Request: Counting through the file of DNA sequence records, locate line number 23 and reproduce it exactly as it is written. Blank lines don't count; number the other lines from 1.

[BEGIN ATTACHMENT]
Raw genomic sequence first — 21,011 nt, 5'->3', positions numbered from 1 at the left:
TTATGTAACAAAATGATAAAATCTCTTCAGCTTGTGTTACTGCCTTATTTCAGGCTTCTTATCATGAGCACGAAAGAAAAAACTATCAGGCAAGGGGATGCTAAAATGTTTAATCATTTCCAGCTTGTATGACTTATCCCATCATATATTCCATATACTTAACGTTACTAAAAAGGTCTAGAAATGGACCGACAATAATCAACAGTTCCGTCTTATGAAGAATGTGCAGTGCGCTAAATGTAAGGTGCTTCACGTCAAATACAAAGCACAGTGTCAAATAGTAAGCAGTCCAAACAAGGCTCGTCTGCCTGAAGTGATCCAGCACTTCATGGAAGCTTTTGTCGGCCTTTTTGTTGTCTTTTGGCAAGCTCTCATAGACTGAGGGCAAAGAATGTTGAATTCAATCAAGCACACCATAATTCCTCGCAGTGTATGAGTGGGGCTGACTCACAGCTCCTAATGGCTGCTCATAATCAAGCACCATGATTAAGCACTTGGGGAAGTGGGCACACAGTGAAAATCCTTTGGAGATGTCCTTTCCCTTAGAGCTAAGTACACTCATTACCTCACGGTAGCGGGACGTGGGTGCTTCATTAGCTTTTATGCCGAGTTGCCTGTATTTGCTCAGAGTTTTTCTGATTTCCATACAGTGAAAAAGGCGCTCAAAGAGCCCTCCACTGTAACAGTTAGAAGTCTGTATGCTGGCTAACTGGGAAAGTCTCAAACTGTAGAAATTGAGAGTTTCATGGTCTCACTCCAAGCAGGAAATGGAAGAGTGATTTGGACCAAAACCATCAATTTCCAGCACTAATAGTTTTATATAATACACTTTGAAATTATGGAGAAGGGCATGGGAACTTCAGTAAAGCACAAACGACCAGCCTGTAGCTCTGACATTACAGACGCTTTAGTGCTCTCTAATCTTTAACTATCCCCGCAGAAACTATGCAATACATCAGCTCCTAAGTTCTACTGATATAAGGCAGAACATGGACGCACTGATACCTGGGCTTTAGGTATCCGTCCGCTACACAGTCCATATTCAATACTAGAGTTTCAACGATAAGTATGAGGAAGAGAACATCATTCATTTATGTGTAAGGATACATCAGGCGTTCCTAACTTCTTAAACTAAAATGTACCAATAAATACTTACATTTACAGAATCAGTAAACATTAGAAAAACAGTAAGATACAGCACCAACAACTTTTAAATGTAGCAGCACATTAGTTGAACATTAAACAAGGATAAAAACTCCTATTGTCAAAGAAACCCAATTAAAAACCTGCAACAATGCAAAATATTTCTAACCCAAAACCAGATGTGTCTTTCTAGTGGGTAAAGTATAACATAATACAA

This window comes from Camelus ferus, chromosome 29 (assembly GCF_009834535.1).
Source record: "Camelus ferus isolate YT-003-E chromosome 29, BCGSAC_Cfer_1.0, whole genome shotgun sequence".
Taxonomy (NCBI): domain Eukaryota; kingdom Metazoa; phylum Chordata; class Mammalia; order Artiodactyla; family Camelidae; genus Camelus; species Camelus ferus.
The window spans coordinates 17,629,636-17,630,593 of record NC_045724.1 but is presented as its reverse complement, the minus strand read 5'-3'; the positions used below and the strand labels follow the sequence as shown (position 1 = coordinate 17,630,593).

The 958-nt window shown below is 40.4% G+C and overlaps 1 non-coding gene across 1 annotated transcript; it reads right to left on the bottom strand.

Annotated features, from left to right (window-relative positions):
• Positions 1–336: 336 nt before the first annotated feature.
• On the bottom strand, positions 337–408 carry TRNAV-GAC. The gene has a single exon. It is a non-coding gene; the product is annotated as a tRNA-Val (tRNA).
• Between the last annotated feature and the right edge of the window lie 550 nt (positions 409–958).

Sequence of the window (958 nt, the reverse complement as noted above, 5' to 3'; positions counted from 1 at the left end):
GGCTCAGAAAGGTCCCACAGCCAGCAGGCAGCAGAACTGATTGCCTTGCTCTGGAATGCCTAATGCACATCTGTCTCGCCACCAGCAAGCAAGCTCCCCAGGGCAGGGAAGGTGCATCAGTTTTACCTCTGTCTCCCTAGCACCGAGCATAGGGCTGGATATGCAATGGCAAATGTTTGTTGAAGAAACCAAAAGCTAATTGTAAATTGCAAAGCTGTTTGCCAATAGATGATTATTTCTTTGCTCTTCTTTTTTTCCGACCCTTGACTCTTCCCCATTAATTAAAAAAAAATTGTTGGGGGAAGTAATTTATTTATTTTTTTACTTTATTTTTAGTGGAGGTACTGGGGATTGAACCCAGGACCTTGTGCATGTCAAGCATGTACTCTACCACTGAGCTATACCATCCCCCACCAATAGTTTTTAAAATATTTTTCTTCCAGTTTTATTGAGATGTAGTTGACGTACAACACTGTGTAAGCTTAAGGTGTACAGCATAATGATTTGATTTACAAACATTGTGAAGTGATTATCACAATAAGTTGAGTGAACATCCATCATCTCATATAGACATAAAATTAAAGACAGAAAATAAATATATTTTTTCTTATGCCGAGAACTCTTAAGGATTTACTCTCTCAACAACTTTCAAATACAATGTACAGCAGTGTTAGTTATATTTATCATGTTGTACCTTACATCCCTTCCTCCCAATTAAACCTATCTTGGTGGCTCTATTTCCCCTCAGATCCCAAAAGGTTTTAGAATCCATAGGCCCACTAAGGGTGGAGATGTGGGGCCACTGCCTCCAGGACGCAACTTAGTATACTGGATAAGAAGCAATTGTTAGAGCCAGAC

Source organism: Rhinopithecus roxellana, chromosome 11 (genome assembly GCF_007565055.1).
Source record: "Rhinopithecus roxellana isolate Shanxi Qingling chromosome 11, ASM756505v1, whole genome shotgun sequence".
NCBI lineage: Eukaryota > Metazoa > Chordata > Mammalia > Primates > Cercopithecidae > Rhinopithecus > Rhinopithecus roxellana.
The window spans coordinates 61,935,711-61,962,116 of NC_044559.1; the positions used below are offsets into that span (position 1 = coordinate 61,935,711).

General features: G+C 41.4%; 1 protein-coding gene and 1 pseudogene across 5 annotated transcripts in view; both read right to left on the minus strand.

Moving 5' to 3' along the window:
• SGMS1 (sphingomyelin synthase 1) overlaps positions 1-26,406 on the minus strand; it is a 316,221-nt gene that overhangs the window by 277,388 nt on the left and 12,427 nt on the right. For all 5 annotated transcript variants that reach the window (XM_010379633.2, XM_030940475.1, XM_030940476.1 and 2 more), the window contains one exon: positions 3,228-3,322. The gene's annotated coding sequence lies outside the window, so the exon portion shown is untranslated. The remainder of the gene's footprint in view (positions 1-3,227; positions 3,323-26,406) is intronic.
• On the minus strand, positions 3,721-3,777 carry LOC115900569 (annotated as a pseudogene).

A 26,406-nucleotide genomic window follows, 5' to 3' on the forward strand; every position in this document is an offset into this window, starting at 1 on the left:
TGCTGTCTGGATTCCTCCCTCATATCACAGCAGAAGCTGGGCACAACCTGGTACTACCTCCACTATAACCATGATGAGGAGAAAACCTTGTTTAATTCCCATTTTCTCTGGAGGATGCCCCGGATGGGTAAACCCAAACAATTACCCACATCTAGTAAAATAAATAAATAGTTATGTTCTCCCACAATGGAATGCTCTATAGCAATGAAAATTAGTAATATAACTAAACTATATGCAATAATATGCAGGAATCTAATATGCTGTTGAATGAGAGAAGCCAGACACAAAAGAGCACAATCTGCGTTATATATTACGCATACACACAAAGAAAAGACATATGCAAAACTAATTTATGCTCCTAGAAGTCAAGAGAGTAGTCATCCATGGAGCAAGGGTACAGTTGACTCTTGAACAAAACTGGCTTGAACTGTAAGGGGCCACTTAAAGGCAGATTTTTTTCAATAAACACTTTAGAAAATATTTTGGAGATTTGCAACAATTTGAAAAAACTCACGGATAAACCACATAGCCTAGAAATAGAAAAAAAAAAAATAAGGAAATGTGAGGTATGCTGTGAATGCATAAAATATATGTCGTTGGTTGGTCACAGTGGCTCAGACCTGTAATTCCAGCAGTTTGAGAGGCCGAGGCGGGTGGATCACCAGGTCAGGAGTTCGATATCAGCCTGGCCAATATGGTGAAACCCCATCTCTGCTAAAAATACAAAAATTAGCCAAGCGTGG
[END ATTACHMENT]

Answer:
TGCTGTCTGGATTCCTCCCTCATATCACAGCAGAAGCTGGGCACAACCTGGTACTACCTCCACTATAACCATGATGAGGAGAAAACCTTGTTTAATTCCCATTTTCTCTGGAGGATGCCCCGGATGGGTAAACCCAAACAATTACCCACATCTAGTAAAATAAATAAATAGTTATGTTCTCCCACAATGGAATGCTCTATAGCAATGAAAATTAGTAATATAACTAAACTATATGCAATAATATGCAGGAATCTAATATGCTGTTGAATGAGAGAAGCCAGACACAAAAGAGCACAATCTGCGTTATATATTACGCATACACACAAAGAAAAGACATATGCAAAACTAATTTATGCTCCTAGAAGTCAAGAGAGTAGTCATCCATGGAGCAAGGGTACAGTTGACTCTTGAACAAAACTGGCTTGAACTGTAAGGGGCCACTTAAAGGCAGATTTTTTTCAATAAACACTTTAGAAAATATTTTGGAGATTTGCAACAATTTGAAAAAACTCACGGATAAACCACATAGCCTAGAAATAGAAAAAAAAAAAATAAGGAAATGTGAGGTATGCTGTGAATGCATAAAATATATGTCGTTGGTTGGTCACAGTGGCTCAGACCTGTAATTCCAGCAGTTTGAGAGGCCGAGGCGGGTGGATCACCAGGTCAGGAGTTCGATATCAGCCTGGCCAATATGGTGAAACCCCATCTCTGCTAAAAATACAAAAATTAGCCAAGCGTGG